Insulin Resistance: The Background and the Solution

Insulin resistance is a key issue for women with PCOS. This is due to the interplay between high male (androgenic) hormones in a female body. The exact mechanisms are not known, but all women with PCOS need to be evaluated and treated for insulin resistance. If you are worried about your blood sugars, and are a male or a female without PCOS, please continue reading. There is a wealth of information to help you here too!

Let me explain insulin resistance to you simply. Most cells in the body have a lock (receptor) that needs to be opened up by a key (hormone, such as insulin) in order to let glucose into the cell to feed it. Imagine that the lock in a “normal” shaped cell is a square. There is a specific key that fits that lock, also in the shape of the square – insulin is the same square key that matches the lock. When the insulin (key) attaches to the lock on the cell, it opens up and allows glucose into the cell. In a healthy body, the system works well. When we have a free flowing amount of insulin from the pancreas, we have a stable amount of blood sugar in our system. Insulin regulates how much sugar we take in from our diet and use in the cells.

When there is a healthy and balanced diet, along with regular movement and stress management techniques; the blood sugar is likely in good balance. Some people have a genetic predisposition to having blood sugar imbalances in spite of doing everything right. Others, however, eat too much sugar, drink too much alcohol, do not exercise enough, and have unmanaged stress. What happens in this second scenario, is that excess sugar and excess insulin will get stored as triglycerides and often as abdominal fat. This extra fat around the waste is difficult to lose because of the vicious cycle of insulin resistance.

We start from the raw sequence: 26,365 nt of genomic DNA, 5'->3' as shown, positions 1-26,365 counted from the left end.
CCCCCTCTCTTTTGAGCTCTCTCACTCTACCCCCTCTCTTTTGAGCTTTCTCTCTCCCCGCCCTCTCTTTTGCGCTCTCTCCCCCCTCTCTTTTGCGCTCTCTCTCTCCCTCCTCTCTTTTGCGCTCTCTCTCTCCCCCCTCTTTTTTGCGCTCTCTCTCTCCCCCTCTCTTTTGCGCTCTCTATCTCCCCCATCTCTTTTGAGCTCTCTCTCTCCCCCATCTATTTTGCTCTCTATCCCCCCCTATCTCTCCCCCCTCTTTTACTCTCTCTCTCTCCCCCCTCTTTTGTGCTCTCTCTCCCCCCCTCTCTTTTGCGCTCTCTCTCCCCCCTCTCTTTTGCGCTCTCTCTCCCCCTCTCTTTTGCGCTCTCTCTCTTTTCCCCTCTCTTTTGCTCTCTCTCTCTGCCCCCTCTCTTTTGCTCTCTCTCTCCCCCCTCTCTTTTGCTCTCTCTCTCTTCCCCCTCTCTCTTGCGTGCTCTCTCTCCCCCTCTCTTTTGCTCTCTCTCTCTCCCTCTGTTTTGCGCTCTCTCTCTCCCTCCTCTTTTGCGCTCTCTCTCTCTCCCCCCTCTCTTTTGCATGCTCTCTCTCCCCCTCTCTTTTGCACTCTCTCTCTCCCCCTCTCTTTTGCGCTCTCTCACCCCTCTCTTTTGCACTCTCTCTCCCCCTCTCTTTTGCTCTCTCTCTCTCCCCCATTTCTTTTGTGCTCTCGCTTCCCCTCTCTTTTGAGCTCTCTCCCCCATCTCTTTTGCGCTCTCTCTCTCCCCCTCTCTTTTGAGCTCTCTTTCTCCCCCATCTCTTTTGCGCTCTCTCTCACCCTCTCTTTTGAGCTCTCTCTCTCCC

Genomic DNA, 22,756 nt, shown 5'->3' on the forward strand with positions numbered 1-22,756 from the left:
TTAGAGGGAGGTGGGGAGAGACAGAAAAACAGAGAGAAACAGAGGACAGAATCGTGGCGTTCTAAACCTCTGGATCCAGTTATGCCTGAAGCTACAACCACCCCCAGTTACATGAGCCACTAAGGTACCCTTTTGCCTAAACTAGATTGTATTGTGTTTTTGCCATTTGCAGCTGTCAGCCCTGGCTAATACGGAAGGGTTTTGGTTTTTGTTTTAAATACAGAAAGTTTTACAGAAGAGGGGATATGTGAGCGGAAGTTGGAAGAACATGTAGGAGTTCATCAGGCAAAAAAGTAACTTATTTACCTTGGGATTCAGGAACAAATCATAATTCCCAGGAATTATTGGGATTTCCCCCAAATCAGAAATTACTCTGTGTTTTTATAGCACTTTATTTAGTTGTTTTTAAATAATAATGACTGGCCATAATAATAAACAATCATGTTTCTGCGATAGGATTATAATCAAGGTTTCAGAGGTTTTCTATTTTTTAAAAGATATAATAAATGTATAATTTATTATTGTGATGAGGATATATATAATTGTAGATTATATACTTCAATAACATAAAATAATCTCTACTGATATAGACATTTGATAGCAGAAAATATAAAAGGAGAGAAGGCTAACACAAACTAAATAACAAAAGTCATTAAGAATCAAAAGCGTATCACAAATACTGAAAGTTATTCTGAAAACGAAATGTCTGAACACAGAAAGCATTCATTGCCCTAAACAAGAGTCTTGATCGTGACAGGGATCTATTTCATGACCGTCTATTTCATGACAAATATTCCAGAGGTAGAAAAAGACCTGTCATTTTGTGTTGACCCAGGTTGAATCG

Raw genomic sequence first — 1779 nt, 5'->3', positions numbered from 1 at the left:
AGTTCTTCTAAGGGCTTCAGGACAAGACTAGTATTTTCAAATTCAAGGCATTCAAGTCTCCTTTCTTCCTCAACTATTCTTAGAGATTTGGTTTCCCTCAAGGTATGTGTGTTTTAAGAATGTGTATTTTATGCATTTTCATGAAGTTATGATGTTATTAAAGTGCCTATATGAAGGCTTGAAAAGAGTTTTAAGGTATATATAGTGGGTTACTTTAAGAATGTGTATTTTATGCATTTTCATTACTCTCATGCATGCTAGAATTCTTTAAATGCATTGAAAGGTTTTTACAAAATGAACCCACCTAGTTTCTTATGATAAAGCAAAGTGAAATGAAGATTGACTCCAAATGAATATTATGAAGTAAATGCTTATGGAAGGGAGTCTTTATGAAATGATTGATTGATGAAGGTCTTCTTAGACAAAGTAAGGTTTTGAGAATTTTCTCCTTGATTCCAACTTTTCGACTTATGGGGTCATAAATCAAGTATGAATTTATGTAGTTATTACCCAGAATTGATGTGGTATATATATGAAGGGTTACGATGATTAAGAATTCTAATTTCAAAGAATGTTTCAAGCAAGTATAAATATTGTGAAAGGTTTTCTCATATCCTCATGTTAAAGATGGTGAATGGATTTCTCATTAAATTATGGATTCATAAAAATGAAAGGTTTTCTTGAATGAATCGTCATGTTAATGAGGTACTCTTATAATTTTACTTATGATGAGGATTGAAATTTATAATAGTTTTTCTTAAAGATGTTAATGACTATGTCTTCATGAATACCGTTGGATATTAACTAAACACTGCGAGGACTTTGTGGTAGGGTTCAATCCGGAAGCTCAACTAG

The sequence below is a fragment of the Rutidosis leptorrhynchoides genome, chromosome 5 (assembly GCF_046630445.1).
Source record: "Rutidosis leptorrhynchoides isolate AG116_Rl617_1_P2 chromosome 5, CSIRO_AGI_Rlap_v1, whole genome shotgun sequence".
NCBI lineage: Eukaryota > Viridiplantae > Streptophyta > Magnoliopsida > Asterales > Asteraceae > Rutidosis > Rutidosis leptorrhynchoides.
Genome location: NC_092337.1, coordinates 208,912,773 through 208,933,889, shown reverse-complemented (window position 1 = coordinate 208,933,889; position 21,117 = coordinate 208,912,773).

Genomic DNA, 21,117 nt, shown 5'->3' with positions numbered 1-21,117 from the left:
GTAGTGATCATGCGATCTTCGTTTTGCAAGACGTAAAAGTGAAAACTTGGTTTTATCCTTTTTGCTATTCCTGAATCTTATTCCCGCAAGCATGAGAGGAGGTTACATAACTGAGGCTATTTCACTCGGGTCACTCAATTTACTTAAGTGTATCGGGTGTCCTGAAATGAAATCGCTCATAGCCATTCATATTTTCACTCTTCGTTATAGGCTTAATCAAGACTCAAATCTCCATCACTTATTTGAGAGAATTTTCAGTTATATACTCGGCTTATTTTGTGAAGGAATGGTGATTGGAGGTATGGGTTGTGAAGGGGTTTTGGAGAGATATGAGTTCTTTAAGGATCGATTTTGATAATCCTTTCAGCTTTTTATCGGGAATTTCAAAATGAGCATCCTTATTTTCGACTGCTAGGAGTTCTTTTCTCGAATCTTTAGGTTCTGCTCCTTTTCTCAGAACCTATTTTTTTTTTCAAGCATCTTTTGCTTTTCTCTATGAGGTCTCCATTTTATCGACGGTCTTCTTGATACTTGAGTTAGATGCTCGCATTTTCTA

Let us go back to the cell, the lock and key analogy. Now we have a cell that has gotten bigger because of gaining weight. When the cell gets bigger, the lock gets bigger too. The problem is that the key (the insulin) does not change shape. In order to get the now bigger cell to unlock (the lock is now a rectangle), it requires 2, 3, or even 10 keys (insulin squares to match the new rectangle lock) depending on the new size of the cell or how resistant it is. With excess insulin and glucose floating around in the blood trying to get the cells to open up, we store more triglycerides, creating more fat and also more of the symptoms that people feel from insulin resistance.

Brain fog, fatigue, sugar and carbohydrate cravings, increased hunger and thirst, increased urination, tingling in toes and feet are all common signs of insulin resistance.

What can you do if you have insulin resistance? Focus on getting in 80 grams of protein throughout the day, eating healthy fats (like olive oil, nuts, seeds, and avocados), and incorporating 8 servings of fruits and vegetables a day. Ideally aim for two times the vegetables as fruit and note that high starch veggies are quickly metabolized into sugar too. So don’t eat too many starchy veggies like corn and potatoes to name a few. Incorporating daily movement as well as finding ways to reduce your stress will make a world of difference as well.

When you go to the doctor’s office with blood sugar concerns, you can expect your doctor to order some labs for you. We will make sure your labs are complete with cholesterol, blood sugar and a complete metabolic panel, insulin, and hemoglobin A1c. If stress is a significant part of your blood sugar picture, we will likely recommend testing your adrenals so that we have an idea of how your reserves are holding up.

For treatment options we have a large selection of herbs, natural remedies, nutrition, and mind-body support that will be individualized to wherever you are with your blood sugar regulating needs. If medication is important for your care, we often will prescribe metformin, which is a medication used to sensitize your cells to insulin. Many people with diabetes as well as people who have PCOS safely use this medication.

Please let us know how we can support you in your wellness, we are here for you!

Image Credit: http://waocp.com/journal/index.php/apjcb/article/view/206

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